As the homeowner market for solar becomes saturated and the federal government pushes to meet clean energy targets, it is encouraging landlords to invest in rooftop solar. Federal programs offer incentives for solar technology such as rebates on panels and water heaters. State governments offer their own subsidies, including payments for excess solar energy sold to the grid. An Australian innovation, SolShare is a software and hardware solution that allows as many as 10 apartments to share solar energy from one rooftop system.

Though some renters worry that solar installations could justify rent increases, many see them as a cost-effective way of lowering carbon emissions. Australia hopes to generate 82% of its electricity with clean energy by 2030.
Sources: Context, Clean Energy Council

Cities around the globe are depaving

Stripping away unnecessary concrete and asphalt replaces impermeable paving with plant life. This can lower the urban heat island effect, allowing rainwater to soak into the ground; reduce runoff and flooding; provide sanctuaries for wildlife; and boost well-being for residents.

In Portland, Oregon, the nonprofit Depave and its volunteers have removed six football fields’ worth of hard surfaces since 2008. Depave targets disenfranchised communities, where fewer shade trees and more paved surfaces make the environment hotter on average than in other neighborhoods.

In the Canadian province of Ontario, the nonprofit Green Venture has planted 2,850 native plants in Hamilton to help prevent runoff into nearby Lake Ontario, the source of the city’s drinking water. Leuven, Belgium, is depaving a suburb of 550 people, Spaanse Kroon. The city’s “tile taxi” will come to residents’ homes so they can dispose of asphalt or cobblestones they’ve removed. A suburb south of Paris recently depaved 11 acres of parking lots in a forested area.  

Proponents cheer community-led and small-scale depaving, but they say municipal governments must devote significant resources to greening cities. “It starts with people pushing their government and starting these conversations on a small, local level,” said Depave’s Katherine Rose. “That’s how it takes hold.”
Sources: BBC, Reasons To Be Cheerful, Green Venture

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The Monitor's View

Listening while on the stump

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For many voters around the world, trusting an election result matters almost more than who wins. A December poll in the United States, for example, showed that a large majority of Republicans and Democrats worry about inaccurate or misleading election information in 2024.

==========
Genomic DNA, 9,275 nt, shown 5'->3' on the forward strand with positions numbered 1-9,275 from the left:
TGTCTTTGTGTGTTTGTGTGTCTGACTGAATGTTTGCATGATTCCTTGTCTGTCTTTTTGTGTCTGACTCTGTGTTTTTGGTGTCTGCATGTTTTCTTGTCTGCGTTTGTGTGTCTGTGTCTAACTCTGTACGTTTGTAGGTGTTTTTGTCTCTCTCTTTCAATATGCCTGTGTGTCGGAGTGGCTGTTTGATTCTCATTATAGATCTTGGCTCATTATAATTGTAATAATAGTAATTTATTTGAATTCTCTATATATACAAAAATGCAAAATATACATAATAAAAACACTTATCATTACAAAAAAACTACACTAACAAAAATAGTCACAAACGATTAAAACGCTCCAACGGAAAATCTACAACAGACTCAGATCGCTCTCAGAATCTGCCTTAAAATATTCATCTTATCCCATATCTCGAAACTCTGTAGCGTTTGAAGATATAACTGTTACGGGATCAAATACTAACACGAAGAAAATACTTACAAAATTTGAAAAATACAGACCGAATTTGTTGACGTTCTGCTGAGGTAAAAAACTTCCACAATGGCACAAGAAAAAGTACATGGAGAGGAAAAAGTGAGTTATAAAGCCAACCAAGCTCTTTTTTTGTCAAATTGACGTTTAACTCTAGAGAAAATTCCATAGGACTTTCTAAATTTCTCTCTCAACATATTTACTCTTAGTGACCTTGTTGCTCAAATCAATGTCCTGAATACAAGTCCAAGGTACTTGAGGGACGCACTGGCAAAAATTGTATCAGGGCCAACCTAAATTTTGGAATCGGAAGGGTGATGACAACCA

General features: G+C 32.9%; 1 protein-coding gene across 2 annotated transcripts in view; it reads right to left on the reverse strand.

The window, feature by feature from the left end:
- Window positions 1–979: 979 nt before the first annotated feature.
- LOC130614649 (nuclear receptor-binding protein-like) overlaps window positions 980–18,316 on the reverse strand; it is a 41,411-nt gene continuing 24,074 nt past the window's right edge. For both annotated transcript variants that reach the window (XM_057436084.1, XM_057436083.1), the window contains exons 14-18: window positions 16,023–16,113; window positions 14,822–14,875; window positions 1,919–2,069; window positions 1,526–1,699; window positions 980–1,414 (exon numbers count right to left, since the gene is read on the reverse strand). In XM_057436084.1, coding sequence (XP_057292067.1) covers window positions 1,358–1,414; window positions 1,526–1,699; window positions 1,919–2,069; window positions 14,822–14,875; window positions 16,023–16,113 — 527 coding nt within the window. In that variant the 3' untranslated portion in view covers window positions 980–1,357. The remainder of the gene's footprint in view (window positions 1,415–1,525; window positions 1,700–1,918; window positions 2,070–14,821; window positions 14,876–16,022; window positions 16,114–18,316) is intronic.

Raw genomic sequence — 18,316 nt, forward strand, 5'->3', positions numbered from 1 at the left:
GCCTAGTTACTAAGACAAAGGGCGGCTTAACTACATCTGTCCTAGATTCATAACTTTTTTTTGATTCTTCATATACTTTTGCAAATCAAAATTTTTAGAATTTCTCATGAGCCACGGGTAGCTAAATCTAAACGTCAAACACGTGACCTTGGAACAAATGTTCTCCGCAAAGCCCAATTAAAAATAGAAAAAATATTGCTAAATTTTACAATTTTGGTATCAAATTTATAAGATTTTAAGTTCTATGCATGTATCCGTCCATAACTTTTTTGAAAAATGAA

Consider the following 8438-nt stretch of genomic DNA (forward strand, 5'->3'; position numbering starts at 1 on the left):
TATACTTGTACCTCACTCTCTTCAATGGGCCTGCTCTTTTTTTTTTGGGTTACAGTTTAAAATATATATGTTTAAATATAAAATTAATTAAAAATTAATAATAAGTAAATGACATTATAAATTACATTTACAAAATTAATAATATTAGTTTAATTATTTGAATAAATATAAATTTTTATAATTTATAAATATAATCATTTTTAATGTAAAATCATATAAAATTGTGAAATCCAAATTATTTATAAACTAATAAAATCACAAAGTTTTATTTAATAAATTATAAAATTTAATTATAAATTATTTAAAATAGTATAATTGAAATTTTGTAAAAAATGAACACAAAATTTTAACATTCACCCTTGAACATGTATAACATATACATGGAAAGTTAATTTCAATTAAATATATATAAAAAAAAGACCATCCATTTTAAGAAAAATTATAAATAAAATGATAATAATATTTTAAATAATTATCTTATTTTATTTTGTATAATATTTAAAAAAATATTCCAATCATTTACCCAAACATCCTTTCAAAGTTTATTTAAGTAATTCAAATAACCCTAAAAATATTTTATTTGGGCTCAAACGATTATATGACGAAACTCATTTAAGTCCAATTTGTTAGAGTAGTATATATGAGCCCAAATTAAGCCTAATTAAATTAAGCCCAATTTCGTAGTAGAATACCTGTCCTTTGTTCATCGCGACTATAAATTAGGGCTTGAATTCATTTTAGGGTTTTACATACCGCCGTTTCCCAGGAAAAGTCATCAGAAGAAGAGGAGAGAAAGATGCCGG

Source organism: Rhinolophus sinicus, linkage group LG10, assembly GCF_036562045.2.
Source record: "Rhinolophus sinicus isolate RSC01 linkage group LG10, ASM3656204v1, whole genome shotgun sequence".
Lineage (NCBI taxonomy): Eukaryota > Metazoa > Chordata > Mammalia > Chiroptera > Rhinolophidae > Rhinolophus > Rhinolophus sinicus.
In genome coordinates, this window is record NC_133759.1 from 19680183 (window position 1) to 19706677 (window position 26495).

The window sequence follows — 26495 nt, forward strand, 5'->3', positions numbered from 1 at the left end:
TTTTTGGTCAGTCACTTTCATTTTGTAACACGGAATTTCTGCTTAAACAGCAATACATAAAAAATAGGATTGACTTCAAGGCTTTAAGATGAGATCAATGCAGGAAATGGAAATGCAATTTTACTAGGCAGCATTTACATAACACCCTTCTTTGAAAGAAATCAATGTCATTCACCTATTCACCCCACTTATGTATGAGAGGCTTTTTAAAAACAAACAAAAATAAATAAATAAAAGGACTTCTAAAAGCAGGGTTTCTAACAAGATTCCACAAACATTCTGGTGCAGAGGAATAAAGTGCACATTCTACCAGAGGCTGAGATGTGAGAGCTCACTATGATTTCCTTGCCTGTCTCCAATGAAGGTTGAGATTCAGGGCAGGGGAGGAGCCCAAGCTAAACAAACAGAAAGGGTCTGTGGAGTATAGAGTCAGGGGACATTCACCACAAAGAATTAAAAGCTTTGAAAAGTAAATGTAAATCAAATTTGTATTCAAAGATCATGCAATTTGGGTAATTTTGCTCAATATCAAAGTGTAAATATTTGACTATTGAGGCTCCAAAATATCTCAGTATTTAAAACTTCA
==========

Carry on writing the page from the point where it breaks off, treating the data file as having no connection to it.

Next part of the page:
Recent state-level reforms in the U.S. could help assuage those concerns. But the main need, argues Lawrence Lessig, a Harvard Law School professor and author of the new book “How To Steal a Presidential Election,” is that people talk to each other about “our division and how we need to get beyond it.”

The idea of listening is seldom measured in global surveys. Yet that solution keeps cropping up. In Mexico, the ruling party’s candidate for a presidential election, Claudia Sheinbaum, has instructed campaign workers to “go and listen!” In India, opposition leader Rahul Gandhi walked the length of that country to listen to voters ahead of elections starting this month. Humility, he said, requires deep sacrifice and perseverance.

Such qualities help instill trust in elections and improve civic participation. With dozens of national elections worldwide in 2024, more politicians may be catching on that listening may be as critical to winning as speaking.

Listening while on the stump

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India’s opposition Congress party leader Rahul Gandhi, left, interacts with a voter in Kalpetta, Kerala state, India, April 3.

For many voters around the world, trusting an election result matters almost more than who wins. A December poll in the United States, for example, showed that a large majority of Republicans and Democrats worry about inaccurate or misleading election information in 2024.